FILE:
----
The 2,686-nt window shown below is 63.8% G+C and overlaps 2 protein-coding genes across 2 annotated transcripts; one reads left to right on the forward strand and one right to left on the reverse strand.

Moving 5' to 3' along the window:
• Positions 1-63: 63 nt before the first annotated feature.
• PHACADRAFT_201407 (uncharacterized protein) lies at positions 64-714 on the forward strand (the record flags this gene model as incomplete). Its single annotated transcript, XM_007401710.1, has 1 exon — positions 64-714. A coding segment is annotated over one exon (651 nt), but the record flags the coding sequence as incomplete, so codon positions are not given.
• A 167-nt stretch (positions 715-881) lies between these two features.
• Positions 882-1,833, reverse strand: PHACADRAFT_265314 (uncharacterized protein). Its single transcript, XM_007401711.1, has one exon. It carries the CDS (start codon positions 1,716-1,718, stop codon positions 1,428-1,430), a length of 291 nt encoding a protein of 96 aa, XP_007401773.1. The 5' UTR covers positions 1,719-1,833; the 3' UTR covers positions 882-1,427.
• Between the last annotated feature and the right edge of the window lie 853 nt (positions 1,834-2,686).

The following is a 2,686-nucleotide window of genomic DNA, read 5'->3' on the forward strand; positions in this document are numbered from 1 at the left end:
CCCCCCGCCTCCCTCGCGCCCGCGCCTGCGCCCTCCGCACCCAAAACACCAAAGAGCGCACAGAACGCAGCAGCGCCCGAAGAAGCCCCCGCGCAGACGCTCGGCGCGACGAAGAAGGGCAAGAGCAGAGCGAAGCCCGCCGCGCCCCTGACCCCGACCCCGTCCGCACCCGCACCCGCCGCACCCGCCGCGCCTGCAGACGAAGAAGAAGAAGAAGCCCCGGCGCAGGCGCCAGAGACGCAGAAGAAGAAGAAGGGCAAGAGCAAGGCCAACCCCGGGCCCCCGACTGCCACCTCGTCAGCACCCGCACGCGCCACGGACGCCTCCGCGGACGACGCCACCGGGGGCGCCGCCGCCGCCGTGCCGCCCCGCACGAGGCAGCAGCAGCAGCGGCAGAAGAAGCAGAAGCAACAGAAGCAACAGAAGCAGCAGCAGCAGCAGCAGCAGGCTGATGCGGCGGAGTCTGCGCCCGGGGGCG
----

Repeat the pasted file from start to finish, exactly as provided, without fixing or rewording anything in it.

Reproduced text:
The 2,686-nt window shown below is 63.8% G+C and overlaps 2 protein-coding genes across 2 annotated transcripts; one reads left to right on the forward strand and one right to left on the reverse strand.

Moving 5' to 3' along the window:
• Positions 1-63: 63 nt before the first annotated feature.
• PHACADRAFT_201407 (uncharacterized protein) lies at positions 64-714 on the forward strand (the record flags this gene model as incomplete). Its single annotated transcript, XM_007401710.1, has 1 exon — positions 64-714. A coding segment is annotated over one exon (651 nt), but the record flags the coding sequence as incomplete, so codon positions are not given.
• A 167-nt stretch (positions 715-881) lies between these two features.
• Positions 882-1,833, reverse strand: PHACADRAFT_265314 (uncharacterized protein). Its single transcript, XM_007401711.1, has one exon. It carries the CDS (start codon positions 1,716-1,718, stop codon positions 1,428-1,430), a length of 291 nt encoding a protein of 96 aa, XP_007401773.1. The 5' UTR covers positions 1,719-1,833; the 3' UTR covers positions 882-1,427.
• Between the last annotated feature and the right edge of the window lie 853 nt (positions 1,834-2,686).

The following is a 2,686-nucleotide window of genomic DNA, read 5'->3' on the forward strand; positions in this document are numbered from 1 at the left end:
CCCCCCGCCTCCCTCGCGCCCGCGCCTGCGCCCTCCGCACCCAAAACACCAAAGAGCGCACAGAACGCAGCAGCGCCCGAAGAAGCCCCCGCGCAGACGCTCGGCGCGACGAAGAAGGGCAAGAGCAGAGCGAAGCCCGCCGCGCCCCTGACCCCGACCCCGTCCGCACCCGCACCCGCCGCACCCGCCGCGCCTGCAGACGAAGAAGAAGAAGAAGCCCCGGCGCAGGCGCCAGAGACGCAGAAGAAGAAGAAGGGCAAGAGCAAGGCCAACCCCGGGCCCCCGACTGCCACCTCGTCAGCACCCGCACGCGCCACGGACGCCTCCGCGGACGACGCCACCGGGGGCGCCGCCGCCGCCGTGCCGCCCCGCACGAGGCAGCAGCAGCAGCGGCAGAAGAAGCAGAAGCAACAGAAGCAACAGAAGCAGCAGCAGCAGCAGCAGCAGGCTGATGCGGCGGAGTCTGCGCCCGGGGGCG